The other point stressed most by Angus (and while some might find it debatable. I don’t), is that too many bars are too in love with their own creations, to the point that that is all their menu consists of.
Too many of your rank and file customers will reject a menu filled only with choices they have never seen or heard of, and will go off menu to order. The more guests order from your menu, the faster your operation, the happier the customers, and the more accomplished your staff will become. Both Angus and Sean contended that you could conceivably have a menu that encompasses the only drinks you offer at all, just as with restaurant food menu. I understand the idea here, but as a customer type, I’d likely be fairly hacked off by this approach.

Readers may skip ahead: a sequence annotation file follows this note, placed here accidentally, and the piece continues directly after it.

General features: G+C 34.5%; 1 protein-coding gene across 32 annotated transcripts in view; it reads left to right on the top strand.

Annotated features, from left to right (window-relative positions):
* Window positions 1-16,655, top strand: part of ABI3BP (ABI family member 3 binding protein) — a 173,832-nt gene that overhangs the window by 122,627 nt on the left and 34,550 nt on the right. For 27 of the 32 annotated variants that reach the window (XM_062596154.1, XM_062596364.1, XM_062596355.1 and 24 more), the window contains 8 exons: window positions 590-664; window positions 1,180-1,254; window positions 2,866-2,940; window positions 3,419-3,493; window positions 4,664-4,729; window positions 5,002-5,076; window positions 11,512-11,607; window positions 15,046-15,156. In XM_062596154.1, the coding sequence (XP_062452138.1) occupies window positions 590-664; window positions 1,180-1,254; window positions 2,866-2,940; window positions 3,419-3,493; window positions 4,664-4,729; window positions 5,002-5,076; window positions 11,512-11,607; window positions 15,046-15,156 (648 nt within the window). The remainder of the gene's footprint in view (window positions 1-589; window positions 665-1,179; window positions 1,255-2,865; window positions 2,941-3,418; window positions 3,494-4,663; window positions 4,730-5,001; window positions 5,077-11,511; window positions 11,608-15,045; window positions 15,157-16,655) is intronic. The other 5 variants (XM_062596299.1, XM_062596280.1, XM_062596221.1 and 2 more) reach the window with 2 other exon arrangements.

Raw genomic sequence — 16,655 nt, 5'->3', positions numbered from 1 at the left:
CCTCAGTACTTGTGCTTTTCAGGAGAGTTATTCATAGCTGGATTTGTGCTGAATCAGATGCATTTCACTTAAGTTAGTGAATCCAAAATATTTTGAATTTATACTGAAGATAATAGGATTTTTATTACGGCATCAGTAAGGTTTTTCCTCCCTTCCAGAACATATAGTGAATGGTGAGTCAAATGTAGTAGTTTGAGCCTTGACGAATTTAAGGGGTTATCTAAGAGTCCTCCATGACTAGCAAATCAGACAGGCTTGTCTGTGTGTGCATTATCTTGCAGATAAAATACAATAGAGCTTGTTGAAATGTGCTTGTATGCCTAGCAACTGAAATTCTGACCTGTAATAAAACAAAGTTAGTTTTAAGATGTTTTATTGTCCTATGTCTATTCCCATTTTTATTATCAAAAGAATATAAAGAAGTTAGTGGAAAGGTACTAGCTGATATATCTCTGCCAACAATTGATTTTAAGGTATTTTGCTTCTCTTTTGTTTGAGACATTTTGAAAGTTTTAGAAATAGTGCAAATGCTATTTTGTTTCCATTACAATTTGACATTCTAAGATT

The old classics are still around for a reason. They are really good. Use them as a touch point for
customers to give cred to any originals you do decide to employ.
“There are maybe fifteen drinks created in the last twenty years in the entire world that will still be around in another twenty,” contended Angus. It is damn near impossible to create a menu filled entirely with originals that will hold up for any length of time. Most bars which want to feature only “signature drinks” don’t understand the real meaning of that phrase. You may view it as your favorite creation, something that identifies you to you. But if you sell only three a night, while you move a sea of your take on an old classic, your customers will see that as your signature. If the world beats a path to your Manhattan, it doesn’t matter that is was invented 140 years ago.